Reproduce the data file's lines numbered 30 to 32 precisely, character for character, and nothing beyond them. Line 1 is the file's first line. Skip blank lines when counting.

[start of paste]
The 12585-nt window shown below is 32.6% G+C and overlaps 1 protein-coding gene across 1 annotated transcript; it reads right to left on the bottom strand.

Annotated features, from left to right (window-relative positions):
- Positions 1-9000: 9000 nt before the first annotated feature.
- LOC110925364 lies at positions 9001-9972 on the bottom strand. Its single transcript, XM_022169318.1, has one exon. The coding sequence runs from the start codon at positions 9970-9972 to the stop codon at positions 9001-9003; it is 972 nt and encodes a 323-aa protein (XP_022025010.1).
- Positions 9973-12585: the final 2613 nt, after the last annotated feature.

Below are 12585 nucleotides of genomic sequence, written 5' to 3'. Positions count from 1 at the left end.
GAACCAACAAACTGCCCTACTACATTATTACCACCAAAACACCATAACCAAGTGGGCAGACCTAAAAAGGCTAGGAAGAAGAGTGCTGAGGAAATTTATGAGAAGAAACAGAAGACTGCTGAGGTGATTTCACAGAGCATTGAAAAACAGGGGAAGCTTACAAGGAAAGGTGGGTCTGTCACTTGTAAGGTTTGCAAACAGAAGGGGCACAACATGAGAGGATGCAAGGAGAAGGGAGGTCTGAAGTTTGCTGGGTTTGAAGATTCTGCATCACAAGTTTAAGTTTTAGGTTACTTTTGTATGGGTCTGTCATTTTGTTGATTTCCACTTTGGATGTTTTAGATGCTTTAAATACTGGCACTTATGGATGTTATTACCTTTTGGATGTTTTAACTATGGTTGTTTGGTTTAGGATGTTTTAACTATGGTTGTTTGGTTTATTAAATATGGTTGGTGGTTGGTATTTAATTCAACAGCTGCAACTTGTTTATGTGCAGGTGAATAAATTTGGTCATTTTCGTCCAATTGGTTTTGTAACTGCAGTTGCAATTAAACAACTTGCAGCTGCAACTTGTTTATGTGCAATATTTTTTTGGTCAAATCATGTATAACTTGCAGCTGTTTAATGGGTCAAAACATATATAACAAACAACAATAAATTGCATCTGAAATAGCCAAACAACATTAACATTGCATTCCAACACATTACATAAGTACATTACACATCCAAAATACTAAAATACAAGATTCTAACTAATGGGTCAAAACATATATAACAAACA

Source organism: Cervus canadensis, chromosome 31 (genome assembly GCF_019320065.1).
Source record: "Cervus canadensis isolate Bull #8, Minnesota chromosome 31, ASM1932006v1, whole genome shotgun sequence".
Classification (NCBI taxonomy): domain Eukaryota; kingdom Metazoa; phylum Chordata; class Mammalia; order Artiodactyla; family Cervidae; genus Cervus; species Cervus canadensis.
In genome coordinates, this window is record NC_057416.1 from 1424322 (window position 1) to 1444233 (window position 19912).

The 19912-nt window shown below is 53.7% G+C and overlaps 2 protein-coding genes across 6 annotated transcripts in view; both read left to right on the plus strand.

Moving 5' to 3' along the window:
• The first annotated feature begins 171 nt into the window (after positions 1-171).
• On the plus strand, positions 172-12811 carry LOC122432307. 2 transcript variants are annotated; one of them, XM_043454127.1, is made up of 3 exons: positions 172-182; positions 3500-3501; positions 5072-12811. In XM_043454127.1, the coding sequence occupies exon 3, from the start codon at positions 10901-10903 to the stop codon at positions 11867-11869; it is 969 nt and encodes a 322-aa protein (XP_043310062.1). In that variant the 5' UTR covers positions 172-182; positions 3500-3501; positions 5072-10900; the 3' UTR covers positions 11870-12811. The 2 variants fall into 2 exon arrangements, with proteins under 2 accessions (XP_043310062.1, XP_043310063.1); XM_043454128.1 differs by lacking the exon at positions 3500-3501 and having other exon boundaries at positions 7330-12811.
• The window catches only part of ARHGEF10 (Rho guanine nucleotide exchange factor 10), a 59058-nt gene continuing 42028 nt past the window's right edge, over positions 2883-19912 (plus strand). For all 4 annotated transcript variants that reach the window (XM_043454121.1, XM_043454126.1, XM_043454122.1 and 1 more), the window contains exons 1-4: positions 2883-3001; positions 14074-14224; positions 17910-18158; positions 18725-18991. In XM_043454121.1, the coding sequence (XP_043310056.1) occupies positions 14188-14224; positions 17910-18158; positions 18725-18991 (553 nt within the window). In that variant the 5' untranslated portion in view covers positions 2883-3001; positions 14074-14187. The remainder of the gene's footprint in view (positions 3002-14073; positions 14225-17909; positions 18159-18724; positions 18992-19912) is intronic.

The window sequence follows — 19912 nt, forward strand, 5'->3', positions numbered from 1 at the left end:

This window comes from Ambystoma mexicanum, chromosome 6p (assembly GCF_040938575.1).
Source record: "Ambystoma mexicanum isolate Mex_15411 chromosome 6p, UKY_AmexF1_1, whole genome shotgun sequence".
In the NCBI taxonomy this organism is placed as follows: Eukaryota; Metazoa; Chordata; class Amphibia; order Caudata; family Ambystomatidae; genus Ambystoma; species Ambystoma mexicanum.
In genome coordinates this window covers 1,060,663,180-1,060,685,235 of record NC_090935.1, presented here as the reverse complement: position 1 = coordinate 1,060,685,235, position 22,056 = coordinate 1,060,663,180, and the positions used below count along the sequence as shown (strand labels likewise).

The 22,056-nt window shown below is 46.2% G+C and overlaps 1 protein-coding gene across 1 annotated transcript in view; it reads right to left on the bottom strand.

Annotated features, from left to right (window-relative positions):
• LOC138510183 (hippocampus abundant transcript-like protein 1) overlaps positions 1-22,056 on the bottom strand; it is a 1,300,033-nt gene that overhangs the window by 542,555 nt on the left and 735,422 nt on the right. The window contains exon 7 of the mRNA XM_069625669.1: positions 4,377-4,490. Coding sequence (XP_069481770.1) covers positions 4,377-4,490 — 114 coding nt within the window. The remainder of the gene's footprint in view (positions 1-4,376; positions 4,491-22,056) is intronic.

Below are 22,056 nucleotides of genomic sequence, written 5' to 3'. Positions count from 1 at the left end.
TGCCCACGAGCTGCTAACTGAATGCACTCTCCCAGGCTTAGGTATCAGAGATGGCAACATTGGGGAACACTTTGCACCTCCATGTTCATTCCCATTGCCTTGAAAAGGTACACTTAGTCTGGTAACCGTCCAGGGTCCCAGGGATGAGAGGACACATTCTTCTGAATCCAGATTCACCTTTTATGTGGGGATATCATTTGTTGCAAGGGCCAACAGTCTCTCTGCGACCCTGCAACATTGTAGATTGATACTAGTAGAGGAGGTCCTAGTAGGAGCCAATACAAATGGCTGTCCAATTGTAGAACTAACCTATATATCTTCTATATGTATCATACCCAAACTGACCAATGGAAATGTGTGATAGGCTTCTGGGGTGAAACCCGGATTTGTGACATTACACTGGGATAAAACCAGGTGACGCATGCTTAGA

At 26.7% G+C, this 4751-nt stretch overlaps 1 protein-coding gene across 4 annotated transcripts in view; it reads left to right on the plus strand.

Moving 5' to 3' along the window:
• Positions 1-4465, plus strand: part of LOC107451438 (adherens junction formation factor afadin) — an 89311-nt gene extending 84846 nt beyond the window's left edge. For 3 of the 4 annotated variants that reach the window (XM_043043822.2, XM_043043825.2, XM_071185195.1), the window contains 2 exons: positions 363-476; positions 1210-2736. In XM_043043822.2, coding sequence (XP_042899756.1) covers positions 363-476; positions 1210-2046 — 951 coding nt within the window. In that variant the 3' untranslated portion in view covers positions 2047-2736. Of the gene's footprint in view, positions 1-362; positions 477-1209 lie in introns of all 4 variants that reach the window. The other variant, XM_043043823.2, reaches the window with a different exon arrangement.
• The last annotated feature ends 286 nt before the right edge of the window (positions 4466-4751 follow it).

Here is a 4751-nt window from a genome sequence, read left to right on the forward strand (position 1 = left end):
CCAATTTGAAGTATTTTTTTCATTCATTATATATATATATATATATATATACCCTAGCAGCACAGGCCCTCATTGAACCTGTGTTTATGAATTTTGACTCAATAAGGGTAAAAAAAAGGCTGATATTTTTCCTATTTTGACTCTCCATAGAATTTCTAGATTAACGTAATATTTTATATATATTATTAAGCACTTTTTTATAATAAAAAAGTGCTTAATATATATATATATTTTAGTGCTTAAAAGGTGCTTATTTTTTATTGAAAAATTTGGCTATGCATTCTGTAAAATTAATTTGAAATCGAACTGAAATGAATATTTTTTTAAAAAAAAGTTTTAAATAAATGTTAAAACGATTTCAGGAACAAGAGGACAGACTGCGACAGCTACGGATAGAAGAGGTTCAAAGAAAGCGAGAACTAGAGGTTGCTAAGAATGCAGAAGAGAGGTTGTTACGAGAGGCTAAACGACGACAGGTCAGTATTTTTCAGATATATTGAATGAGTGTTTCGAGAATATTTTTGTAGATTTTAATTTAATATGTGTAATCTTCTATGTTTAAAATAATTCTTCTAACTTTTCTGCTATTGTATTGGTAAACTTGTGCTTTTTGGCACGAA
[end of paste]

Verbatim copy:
• The last annotated feature ends 286 nt before the right edge of the window (positions 4466-4751 follow it).

Here is a 4751-nt window from a genome sequence, read left to right on the forward strand (position 1 = left end):
CCAATTTGAAGTATTTTTTTCATTCATTATATATATATATATATATATATACCCTAGCAGCACAGGCCCTCATTGAACCTGTGTTTATGAATTTTGACTCAATAAGGGTAAAAAAAAGGCTGATATTTTTCCTATTTTGACTCTCCATAGAATTTCTAGATTAACGTAATATTTTATATATATTATTAAGCACTTTTTTATAATAAAAAAGTGCTTAATATATATATATATTTTAGTGCTTAAAAGGTGCTTATTTTTTATTGAAAAATTTGGCTATGCATTCTGTAAAATTAATTTGAAATCGAACTGAAATGAATATTTTTTTAAAAAAAAGTTTTAAATAAATGTTAAAACGATTTCAGGAACAAGAGGACAGACTGCGACAGCTACGGATAGAAGAGGTTCAAAGAAAGCGAGAACTAGAGGTTGCTAAGAATGCAGAAGAGAGGTTGTTACGAGAGGCTAAACGACGACAGGTCAGTATTTTTCAGATATATTGAATGAGTGTTTCGAGAATATTTTTGTAGATTTTAATTTAATATGTGTAATCTTCTATGTTTAAAATAATTCTTCTAACTTTTCTGCTATTGTATTGGTAAACTTGTGCTTTTTGGCACGAA